Satish Choudhary, a resident of the Darbhanga district in Bihar, returned home after spending 11 years in a jail in Bangladesh. Rajendra Ravidas, a native of Bhagalpur, and Anil Kumar Singh of Balia in Uttar Pradesh had been in detention in jails in the neighbouring country for four and two years respectively before being repatriated. Bangladeshi citizen Savera Begum returned home in 2020 after spending a few years in a women’s shelter home in Muzaffarpur and then in the Begusarai jail in Bihar. All of them have one person to thank: human rights activist Vishal Ranjan Daftuar, but for whom their detention might have continued longer.
Daftuar has been involved in human rights activism for over 25 years now. Having seen their challenges from close quarters and encouraged by then president Ram Nath Kovind, Daftuar founded an organisation called the Human Rights Umbrella Foundation in 2019. It was through this foundation that he took up cases of Choudhary, Ravidas, Singh and Begum. The men had strayed into Bangladesh and been detained for the lack of proper documents, while Begum had reportedly lost her documents in India. Unable to secure their release, their families had approached Daftuar.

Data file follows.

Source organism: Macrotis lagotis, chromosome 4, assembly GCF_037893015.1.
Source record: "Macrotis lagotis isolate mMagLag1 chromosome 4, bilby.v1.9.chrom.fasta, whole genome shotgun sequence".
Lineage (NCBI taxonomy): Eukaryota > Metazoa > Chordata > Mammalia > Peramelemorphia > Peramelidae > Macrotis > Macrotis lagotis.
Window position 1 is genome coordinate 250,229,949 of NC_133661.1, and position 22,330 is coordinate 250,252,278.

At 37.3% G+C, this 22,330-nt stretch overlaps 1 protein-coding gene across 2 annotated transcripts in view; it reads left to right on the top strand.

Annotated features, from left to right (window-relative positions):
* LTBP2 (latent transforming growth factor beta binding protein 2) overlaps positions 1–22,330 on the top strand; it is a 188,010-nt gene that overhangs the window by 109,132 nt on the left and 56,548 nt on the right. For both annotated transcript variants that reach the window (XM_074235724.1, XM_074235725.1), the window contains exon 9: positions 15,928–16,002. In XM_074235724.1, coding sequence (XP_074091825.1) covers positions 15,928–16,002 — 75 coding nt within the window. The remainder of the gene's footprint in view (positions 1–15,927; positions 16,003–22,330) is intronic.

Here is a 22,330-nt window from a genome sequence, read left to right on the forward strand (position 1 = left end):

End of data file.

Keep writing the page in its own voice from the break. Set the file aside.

Daftuar understands the challenges involved in the repatriation of cross-country prisoners and is familiar with the procedures. But he also understands the plight of the families. His biggest regret is that many innocent people are forced to languish in foreign jails for several years because of red tape and bureaucratic indifference. “It is my mission to try and secure the release of such persons through my organisation,” he says.
Ray of Hope
Choudhary had gone missing from Patna in April 2008. Despondent after making several efforts, his brother Mukesh approached Daftuar, who wrote to Bangladesh prime minister Sheikh Hasina, Prime Minister Narendra Modi and external affairs minister S. Jaishankar, among others, seeking their intervention. The efforts yielded quick results. On September 12, 2019, Daftuar and Mukesh got Choudhary’s custody. As the news spread, the families of Ravidas and Singh too contacted Daftuar, who took up their cases as well. Daftuar got in touch with competent authorities in both the countries and managed to get them repatriated.
One of the biggest achievements of the organisation, Daftuar highlights, was to repatriate Savera Begum, who had gone to Patna to meet her relatives but had got lost. In the absence of valid documents, she was sent to a women’s shelter in Muzaffarpur. “I played the role of a coordinator at the behest of the Bangladesh embassy to facilitate her return to her native country.” She finally returned home in 2020, after four-and-a-half years of staying away from her family.
On the arduous mission to reunite families that have been separated by unfortunate circumstances, Daftuar feels that the biggest reward for all his hard work is the smiles that appear on the faces of families when they see a long-lost member. On the road ahead in his mission, he now hopes to secure the release of two Myanmar citizens who have completed their prison terms in Purnia in Bihar.